Professional investor Sangeeta Purushottam estimates the market to consolidate and adds that the record amount of inflows and the absorption of the offers-for-sale from the government are very encouraging signs.
In her interview to CNBC-TV18, Purushottam is positive on NTPC primarily on valuations and the stock’s potential to offer returns of at least 25 percent over a year. The professional investor also expects SBI to offer a positive surprise as the PSU bank is far ahead of its peers in terms of asset quality and setting its books in order.
Below is an edited transcript of the analysis on CNBC-TV18
Q: The market has been looking very tired over the last few days. Is it shaping up for a bigger drop or do you think it will end in a consolidation kind of grind?
A: I think the market should consolidate rather than end in a sharp drop and then hopefully move on from there. While, the price-action and the market breadth have been disappointing, it is encouraging that liquidity continues to be very strong evinced by so the record amount of inflows in January.
Although it has been matched by equal supply, the large number of offers-for-sale (OFS) from the government and elsewhere has been absorbed fairly easily. That is encouraging. I hope that once a large part of the government fund-raising is out of the way, the pressure on the market eases.
A: The cement sector, particularly the large-cap cement segment, has been performing well for quite some time. However, the valuations are not really compelling as far as the larger companies go. So broadly, it just makes sense to look at other opportunities in the market and maybe at the smaller cement companies. That is the broad strategic call that I am taking on cement.
Q: Would you be inclined to buy midcaps after the recent correction or do you think their underperformance might linger well into 2013?
A: It could linger for a few more weeks. The first upturn in the market will be in the large-caps. So it is a question of really how investors time it and one really needs to be selective. In fact, the strategy is to be stock-specific and pick companies that appeal, in the correction.
Q: Mahindra & Mahindra (M&M) is to announce its results today. What are your expectations and incrementally, will the upside from M&M be much more?
A: The key aspect to watch out in the M&M results is the performance of the margins. As far as all auto companies are concerned, since the results are made available on a monthly basis there is really not much of a surprise.
It is really the margins where one can hope for some positive surprise out of both operating leverage and internal leverage cost controls that any company conducts. And more importantly, investors also need to watch if the company has benefitted from the softening in commodity prices.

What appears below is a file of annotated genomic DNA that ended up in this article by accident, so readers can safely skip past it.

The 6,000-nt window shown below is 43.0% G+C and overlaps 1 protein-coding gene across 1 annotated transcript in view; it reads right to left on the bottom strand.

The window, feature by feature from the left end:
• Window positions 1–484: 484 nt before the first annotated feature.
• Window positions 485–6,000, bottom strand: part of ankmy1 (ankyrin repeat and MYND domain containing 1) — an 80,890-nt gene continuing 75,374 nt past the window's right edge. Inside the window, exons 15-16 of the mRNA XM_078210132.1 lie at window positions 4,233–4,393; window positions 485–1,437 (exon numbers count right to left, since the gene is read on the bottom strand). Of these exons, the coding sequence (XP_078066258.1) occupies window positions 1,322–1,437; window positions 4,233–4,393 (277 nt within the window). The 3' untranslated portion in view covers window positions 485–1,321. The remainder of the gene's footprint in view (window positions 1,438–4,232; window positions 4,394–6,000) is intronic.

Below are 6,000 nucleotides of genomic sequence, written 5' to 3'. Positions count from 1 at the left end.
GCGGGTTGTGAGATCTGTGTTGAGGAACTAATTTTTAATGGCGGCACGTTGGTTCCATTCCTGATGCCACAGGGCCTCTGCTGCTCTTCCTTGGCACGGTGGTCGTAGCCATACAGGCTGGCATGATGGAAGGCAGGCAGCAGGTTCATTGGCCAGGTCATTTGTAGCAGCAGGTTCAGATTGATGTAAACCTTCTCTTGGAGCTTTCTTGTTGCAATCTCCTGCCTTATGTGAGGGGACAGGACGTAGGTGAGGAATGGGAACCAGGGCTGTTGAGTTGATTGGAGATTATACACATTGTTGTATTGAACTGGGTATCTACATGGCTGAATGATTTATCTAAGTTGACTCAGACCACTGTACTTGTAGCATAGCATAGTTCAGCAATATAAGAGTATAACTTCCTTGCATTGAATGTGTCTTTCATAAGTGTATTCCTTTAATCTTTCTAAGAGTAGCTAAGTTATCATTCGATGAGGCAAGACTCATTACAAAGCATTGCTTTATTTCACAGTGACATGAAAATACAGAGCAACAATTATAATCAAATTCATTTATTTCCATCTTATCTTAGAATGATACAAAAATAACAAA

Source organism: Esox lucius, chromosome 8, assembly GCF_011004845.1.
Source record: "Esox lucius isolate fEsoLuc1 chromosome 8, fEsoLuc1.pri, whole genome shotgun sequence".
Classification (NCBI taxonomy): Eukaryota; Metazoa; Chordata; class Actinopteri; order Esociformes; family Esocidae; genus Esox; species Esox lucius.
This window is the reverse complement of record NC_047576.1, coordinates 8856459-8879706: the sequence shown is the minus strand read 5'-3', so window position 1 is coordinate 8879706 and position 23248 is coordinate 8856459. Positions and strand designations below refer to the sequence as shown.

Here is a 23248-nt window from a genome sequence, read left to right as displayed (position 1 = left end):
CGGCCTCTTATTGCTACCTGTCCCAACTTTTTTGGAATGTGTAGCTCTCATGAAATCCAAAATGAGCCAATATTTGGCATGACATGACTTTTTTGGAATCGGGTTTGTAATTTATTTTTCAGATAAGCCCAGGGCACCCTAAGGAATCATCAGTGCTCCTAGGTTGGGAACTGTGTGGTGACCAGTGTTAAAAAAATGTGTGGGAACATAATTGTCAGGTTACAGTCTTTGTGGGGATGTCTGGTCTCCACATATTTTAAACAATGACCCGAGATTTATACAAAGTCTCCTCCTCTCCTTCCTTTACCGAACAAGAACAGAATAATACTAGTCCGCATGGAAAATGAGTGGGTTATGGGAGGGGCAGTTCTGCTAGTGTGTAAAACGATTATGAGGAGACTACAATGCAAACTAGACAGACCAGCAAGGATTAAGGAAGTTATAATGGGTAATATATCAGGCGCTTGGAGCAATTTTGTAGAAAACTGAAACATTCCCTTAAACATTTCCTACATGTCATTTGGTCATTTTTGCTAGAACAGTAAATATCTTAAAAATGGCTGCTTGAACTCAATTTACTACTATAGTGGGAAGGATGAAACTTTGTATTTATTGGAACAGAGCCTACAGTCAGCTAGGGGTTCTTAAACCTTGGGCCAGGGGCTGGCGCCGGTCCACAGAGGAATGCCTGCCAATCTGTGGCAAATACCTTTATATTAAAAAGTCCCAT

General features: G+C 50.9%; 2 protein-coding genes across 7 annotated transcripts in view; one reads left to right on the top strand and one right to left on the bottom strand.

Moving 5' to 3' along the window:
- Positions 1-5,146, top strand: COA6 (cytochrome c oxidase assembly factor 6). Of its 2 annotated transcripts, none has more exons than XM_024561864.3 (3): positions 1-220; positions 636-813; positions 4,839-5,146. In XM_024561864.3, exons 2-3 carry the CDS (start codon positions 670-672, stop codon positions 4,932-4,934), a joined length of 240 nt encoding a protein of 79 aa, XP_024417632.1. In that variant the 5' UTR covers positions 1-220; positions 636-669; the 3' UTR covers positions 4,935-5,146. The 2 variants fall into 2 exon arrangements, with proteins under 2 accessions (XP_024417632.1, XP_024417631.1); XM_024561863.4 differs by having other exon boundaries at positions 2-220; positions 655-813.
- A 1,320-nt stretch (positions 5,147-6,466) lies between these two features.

Going ahead, the product pipeline is reasonably good and the company should be able to post continued reasonable growth particularly because its utility vehicle segment has performed well in the car market all through 2012 and that trend is likely to continue.
The other upside for M&M could come as and when the tractor results turn. Though there is no sign of that yet, but over the course of next year the possibilities are high of an improvement.
A: I would avoid BHEL primarily because of the preponderance of the power sector. The role of the power sector as a significant contributor to growth has considerably diminished.
L&T is a stock that investors could just hold in their portfolios for any signs of an upturn in the capex cycle over the next year or two. I wouldn’t really rush to buy anything in the capital-goods sector because the timing of the upturn in the investment cycle is still uncertain.
Q: Now that the NTPC offer-for-sale (OFS) is out of the way, how would you approach the stock?
A: Actually, I am positively inclined towards NTPC primarily on valuations. It is a fairly safe and steady stock as far as performance is concerned. Many of the problems hampering growth could be addressed if the hurdles in the power sector including the pricing of coal are addressed over the next few weeks. The valuations are at multi-year lows. So there is a possibility of a positive surprise and the stock has the potential of offering a return of at least 25 percent over a year. So at Rs 145-150, it would be a good, safe stock to own.
Q: What is your expectation from the State Bank of India (SBI) this time around? Would you be cautious?
A: SBI has been ahead of the curve as far as cleaning up its books and asset quality, are concerned. I estimate some kind of a positive surprise from SBI. I would expect it to perform a little better than other banks. The entire PSU-bank results have been a mixed bag. So within that, I would tend to think that SBI should do reasonably well.